Green Room is a harrowing and violent film, one that maintains an almost feverish intensity from start to end. Making it all the more difficult to watch is that Saulnier keeps the horror rooted in reality. The Neo-Nazis never turn into cardboard movie slashers. Instead, they are a very real and disturbing threat. (It’s interesting to note that occasionally, a Neo-Nazis will express some doubt about killing the band but none of them have the courage to actually refuse any of the orders that they receive. We often hear that people need to respect authority. Well, Green Room shows what happens when people blindly respect authority to the extent that they can no longer think for themselves.) Though the film may be violent, it never celebrates that violence and when one character does get a chunk of arm chopped off, it’s literally one of the most painful images to ever be captured on film. You like every member of the band so, when they get hurt, you feel their pain as well. Though Yelchin may be the main character, the other members of the Ain’t Rights — played by Alia Shawkat, Joe Cole, and Callum Turner — all make a good impression as well. You want them all to escape and dread the realization that not all of them will.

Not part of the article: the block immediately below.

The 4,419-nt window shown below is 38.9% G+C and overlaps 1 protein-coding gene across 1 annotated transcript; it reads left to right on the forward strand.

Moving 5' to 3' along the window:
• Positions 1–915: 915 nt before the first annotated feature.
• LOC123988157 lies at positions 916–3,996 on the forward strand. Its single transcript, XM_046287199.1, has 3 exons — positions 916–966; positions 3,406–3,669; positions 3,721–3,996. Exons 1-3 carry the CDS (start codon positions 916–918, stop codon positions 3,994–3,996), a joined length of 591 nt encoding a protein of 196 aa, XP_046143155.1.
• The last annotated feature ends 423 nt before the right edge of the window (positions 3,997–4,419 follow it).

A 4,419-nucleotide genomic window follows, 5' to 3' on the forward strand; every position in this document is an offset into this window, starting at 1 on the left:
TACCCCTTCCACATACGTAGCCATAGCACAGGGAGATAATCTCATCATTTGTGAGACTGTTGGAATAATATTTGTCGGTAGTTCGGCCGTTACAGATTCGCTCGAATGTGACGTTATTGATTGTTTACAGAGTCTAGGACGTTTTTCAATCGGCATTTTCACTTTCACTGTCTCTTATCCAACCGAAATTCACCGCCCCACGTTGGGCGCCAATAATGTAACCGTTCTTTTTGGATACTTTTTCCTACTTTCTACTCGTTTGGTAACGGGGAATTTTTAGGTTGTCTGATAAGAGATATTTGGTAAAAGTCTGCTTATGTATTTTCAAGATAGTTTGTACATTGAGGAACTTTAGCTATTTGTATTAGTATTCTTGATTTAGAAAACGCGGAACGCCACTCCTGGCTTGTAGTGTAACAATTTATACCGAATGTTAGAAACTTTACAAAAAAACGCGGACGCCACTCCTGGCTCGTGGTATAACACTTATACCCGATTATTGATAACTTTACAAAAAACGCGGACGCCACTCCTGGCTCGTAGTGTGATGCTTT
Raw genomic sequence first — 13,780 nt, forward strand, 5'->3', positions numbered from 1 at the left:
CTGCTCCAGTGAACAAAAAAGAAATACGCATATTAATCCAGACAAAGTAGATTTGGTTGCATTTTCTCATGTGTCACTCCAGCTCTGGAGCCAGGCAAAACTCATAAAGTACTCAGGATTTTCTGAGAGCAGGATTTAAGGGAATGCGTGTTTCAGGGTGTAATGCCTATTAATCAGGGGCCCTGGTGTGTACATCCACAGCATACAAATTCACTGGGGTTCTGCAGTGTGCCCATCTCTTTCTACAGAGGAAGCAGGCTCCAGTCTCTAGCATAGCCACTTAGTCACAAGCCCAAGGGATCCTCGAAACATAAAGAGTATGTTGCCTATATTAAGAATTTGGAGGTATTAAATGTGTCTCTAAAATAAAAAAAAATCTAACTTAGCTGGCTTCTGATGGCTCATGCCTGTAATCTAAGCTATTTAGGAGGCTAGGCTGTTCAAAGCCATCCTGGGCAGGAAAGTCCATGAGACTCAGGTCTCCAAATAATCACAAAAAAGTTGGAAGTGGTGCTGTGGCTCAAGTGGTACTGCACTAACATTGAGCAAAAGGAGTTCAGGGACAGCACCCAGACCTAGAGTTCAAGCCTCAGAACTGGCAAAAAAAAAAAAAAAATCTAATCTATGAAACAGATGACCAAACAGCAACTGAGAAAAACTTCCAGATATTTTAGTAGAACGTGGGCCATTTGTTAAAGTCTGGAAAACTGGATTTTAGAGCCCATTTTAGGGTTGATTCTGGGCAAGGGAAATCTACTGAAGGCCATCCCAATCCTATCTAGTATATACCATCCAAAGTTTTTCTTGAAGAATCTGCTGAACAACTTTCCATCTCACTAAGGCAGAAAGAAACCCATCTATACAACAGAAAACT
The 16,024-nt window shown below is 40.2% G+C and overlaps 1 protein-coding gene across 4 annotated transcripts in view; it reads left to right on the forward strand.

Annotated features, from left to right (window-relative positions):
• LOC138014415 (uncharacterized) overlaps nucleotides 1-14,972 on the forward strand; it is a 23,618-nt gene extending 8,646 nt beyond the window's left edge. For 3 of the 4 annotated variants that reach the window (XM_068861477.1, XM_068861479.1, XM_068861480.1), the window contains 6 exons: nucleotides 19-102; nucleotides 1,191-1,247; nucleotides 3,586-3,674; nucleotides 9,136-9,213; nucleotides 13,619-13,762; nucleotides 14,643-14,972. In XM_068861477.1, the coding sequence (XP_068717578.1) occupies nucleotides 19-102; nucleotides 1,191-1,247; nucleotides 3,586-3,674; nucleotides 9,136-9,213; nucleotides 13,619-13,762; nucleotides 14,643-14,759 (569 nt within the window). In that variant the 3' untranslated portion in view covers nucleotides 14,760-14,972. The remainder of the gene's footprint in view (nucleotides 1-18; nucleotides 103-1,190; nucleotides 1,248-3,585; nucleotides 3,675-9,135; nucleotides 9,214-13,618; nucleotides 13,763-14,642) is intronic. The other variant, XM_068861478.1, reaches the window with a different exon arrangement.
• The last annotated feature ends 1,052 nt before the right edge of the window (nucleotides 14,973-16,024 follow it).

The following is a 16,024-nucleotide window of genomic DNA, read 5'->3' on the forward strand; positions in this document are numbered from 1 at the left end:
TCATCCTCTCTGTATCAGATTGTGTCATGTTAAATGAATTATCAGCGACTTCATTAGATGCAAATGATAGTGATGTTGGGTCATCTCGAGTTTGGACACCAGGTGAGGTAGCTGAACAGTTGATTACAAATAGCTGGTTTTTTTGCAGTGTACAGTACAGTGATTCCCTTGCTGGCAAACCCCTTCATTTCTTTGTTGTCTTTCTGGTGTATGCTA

As for the owner of the club, his name is Darcy and he’s played by Patrick Stewart. At first, it may sound like stunt casting. Patrick Stewart as a Neo-Nazi? But interestingly enough, Darcy doesn’t really seem to care about ideology. Instead, you get the feeling that he realized that there was money to be made by catering to racists so that’s what he decided to do. When he barks out orders and demands that the members of the band be killed, his main motivation seems to be pure greed. If the band escapes and reports the murder, he’ll lose his club. Stewart gives a chilling performance. When he first appears, you do think, “Hey, it’s Patrick Stewart!” But, within minutes, you forget who is playing him. He becomes Darcy and you’re scared to death of him and his followers.
Green Room is an incredibly intense and scary film. It also features perhaps the best performance of Anton Yelchin’s career. Green Room stands as a testament to a talent taken too early.
(On a purely personal note: I’m glad that Green Room took place in Oregon. Too often, movies tend to portray racism as being an exclusively Southern issue, one that somehow magically disappears once you head up north. It often feels as if people spend so much time talking about racism in other states that they fail to actually look at what’s happening in their own backyard. It’s easier to laugh at a state like Alabama than to ask why someone like Eric Garner died on the streets of New York City. Racism is an American issue, and that includes the states both below and above the Mason-Dixon line.)
I was slightly disappointed with Green Room. While the themes and especially Stewart’s performance were unnerving, the story seemed too thin for a feature film. Still warrants another look though, reminded me of Peckinpah’s Straw Dogs.